Attended from the hollowe of the rocks."

Lodge's Scillaes Metamorphosis, &c. 1589, Sig. A 2.
"How he may surest stablish his new conquerd realme,
How of his glorie fardest to derine the streame."
A Herings Tayle, &c. 1598, Sig. D s.
"Learchus slew his brother for the crowne;
So did Cambyses fearing much the dreame;
Antiochus, of infamous renowne,

His brother slew, to rule alone the realme."

Mirour for Magistrates, p. 78, ed. 1610. runs division] "A musical term [of very common occurrence]" STEEVENS (apud Dodsley's 0. P.).

↑ Enter Barabas] The scene certainly seems to be now the interior of Barabas's house, notwithstanding what he presently says to Pilia-Borza (p. 171, sec. col.), "Pray, when, sir, shall I see you at my house?"

tatter'd] Old ed. "totter'd"; but in a passage of our author's Edward the Second the two earliest 4tos have "tatter'd robes":-and yet Reed in a note on that

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That, when he speaks, draws out his grisly beard, And winds it twice or thrice about his ear; Whose face has been a grind-stone for men's swords;

His hands are hack'd, some fingers cut quite off; Who, when he speaks, grunts like a hog, and looks

Like one that is employ'd in catzery*

And cross-biting; † such a rogue

As is the husband to a hundred whores;

And I by him must send three hundred crowns. Well, my hope is, he will not stay there still; And, when he comes-O, that he were but here !


Pilia. Jew, I must ha' more gold.

Bara. Why, want'st thou any of thy tale?‡ Pilia. No; but three hundred will not serve his turn.

Bara. Not serve his turn, sir!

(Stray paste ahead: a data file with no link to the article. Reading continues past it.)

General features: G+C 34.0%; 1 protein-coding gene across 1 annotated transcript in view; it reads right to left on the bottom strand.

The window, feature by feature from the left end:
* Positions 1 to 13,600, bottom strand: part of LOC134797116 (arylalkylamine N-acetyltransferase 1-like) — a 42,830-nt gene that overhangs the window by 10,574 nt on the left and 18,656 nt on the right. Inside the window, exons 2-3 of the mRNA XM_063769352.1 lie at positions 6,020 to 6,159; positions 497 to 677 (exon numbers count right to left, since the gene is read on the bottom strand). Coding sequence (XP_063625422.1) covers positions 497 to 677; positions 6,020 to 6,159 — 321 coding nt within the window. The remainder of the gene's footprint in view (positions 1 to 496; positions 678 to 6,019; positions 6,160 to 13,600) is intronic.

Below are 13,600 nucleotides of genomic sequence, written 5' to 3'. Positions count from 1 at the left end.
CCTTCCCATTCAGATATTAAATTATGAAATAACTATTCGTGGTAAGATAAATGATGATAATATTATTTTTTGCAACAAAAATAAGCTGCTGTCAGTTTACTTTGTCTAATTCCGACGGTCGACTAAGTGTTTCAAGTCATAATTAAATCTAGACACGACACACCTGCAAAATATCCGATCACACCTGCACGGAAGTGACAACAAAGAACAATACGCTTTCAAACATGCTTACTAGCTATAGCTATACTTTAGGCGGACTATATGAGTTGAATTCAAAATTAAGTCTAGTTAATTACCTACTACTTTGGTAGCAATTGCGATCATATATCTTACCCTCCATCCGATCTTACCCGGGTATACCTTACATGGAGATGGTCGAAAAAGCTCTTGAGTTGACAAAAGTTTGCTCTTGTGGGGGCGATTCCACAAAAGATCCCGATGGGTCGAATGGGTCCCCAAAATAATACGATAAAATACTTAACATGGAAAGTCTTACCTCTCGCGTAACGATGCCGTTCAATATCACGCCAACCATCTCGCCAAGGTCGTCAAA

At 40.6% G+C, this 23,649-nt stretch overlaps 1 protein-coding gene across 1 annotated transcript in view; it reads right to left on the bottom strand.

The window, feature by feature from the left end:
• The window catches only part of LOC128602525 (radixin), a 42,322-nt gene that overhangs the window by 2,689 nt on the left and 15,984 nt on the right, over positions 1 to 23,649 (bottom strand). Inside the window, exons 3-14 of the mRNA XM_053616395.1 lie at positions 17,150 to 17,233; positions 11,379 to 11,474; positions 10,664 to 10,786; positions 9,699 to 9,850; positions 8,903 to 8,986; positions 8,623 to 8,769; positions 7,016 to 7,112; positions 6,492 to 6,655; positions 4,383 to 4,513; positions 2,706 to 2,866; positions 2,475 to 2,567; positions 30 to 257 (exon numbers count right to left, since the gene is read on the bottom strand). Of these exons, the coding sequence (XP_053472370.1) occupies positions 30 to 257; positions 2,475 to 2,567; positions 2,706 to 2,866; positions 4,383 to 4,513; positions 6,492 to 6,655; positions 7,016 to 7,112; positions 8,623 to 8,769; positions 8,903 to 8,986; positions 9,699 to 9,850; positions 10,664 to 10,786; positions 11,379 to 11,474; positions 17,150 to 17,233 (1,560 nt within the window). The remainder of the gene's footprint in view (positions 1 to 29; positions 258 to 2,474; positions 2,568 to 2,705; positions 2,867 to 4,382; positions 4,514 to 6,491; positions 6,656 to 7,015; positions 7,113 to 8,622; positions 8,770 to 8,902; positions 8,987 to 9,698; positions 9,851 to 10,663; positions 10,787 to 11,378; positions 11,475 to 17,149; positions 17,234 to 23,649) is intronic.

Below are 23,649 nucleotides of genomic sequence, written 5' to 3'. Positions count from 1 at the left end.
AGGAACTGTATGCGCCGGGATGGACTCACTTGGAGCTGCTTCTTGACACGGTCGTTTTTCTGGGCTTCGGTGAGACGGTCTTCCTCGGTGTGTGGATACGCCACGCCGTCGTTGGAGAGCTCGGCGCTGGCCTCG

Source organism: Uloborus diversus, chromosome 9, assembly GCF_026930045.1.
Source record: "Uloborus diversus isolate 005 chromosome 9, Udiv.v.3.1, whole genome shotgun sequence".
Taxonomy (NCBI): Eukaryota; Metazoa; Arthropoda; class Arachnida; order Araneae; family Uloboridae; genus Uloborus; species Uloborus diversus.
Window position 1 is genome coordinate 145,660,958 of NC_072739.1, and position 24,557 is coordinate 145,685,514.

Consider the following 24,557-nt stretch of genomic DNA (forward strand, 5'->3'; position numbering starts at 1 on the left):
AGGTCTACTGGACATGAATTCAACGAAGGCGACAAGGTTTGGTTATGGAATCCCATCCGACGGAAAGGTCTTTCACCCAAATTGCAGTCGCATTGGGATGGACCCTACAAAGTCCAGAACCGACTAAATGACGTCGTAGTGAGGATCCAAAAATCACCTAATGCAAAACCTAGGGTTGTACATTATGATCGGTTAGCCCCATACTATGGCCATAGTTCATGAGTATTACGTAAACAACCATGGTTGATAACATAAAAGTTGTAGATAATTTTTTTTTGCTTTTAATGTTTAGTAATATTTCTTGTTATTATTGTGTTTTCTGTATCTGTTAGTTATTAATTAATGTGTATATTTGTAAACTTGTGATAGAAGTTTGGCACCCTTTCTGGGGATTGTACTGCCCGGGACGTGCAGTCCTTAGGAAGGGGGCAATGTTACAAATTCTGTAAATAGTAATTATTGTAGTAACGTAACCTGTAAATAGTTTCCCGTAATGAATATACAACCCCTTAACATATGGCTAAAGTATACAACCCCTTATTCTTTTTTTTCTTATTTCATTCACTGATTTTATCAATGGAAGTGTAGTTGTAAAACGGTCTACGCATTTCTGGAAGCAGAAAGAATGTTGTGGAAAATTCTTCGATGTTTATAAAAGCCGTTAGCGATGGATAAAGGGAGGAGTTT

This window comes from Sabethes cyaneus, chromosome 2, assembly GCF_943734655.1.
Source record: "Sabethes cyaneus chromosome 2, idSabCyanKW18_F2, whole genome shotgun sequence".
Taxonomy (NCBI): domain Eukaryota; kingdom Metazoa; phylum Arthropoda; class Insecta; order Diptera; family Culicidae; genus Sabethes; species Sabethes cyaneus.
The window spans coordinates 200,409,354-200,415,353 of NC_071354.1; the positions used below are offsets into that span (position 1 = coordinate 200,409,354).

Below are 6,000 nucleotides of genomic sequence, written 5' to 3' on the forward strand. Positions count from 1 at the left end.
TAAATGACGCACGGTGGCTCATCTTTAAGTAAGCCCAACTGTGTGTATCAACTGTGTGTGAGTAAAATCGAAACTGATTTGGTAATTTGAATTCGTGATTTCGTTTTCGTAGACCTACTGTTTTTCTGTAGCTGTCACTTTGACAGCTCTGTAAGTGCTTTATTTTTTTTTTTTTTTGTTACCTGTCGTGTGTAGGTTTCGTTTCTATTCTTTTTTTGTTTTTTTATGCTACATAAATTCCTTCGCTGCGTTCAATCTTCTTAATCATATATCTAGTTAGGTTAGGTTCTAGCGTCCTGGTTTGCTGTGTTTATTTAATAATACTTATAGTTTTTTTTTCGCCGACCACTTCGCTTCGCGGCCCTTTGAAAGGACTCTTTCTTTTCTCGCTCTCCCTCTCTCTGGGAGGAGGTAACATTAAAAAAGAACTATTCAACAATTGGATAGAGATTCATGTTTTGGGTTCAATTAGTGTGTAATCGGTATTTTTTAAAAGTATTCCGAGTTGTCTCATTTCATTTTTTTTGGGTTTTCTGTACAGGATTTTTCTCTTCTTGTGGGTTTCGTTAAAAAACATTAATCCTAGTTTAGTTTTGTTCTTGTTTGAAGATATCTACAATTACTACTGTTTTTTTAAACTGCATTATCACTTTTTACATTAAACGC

Pilia. No, sir; and therefore I must have five hundred more.

Bara. I'll rather

Pilia. O, good words, sir, and send it you were best! see, there's his letter. [Gives letter.

Bara. Might he not as well come as send? pray, bid him come and fetch it: what he writes for you, ye shall have straight.

Pilia. Ay, and the rest too, or else

Bara. I must make this villain away [Aside]. -Please you dine with me, sir-and you shall be most heartily poisoned.


Pilia. No, God-a-mercy. Shall I have these


Bara. I cannot do it; I have lost my keys. Pilia. O, if that be all, I can pick ope your locks.

Bara. Or climb up to my counting-house window you know my meaning.

Pilia. I know enough, and therefore talk not to me of your counting-house. The gold! or know, Jew, it is in my power to hang thee.

passage (apud Dodsley's Old Plays, where the reading of the third 4to, "tottered robes ", is followed) boldly declares that "in every writer of this period the word was spelt tottered"! The truth is, it was spelt sometimes one way, sometimes the other.

catzery] i e. cheating, roguery. It is formed from cats (cazzo, see note ", p. 166), which our early writers used, not only as an exclamation, but as an opprobrious term.

↑ cross-inting] 1.e. swindling (a cant term).-Something has dropt out here.


Bara. I am betray'd."Tis not five hundred crowns that I esteem; I am not mov'd at that: this angers me, That he, who knows I love him as myself, Should write in this imperious vein. Why, sir, You know I have no child, and unto whom Should I leave all, but unto Ithamore?

Pilia. Here's many words, but no crowns: the crowns!

Bara. Commend me to him, sir, most humbly, And unto your good mistress as unknown. Pilia. Speak, shall I have 'em, sir? Bara. Sir, here they are.[Gives money. O, that I should part* with so much gold!-[Aside.

tale] i.e. reckoning.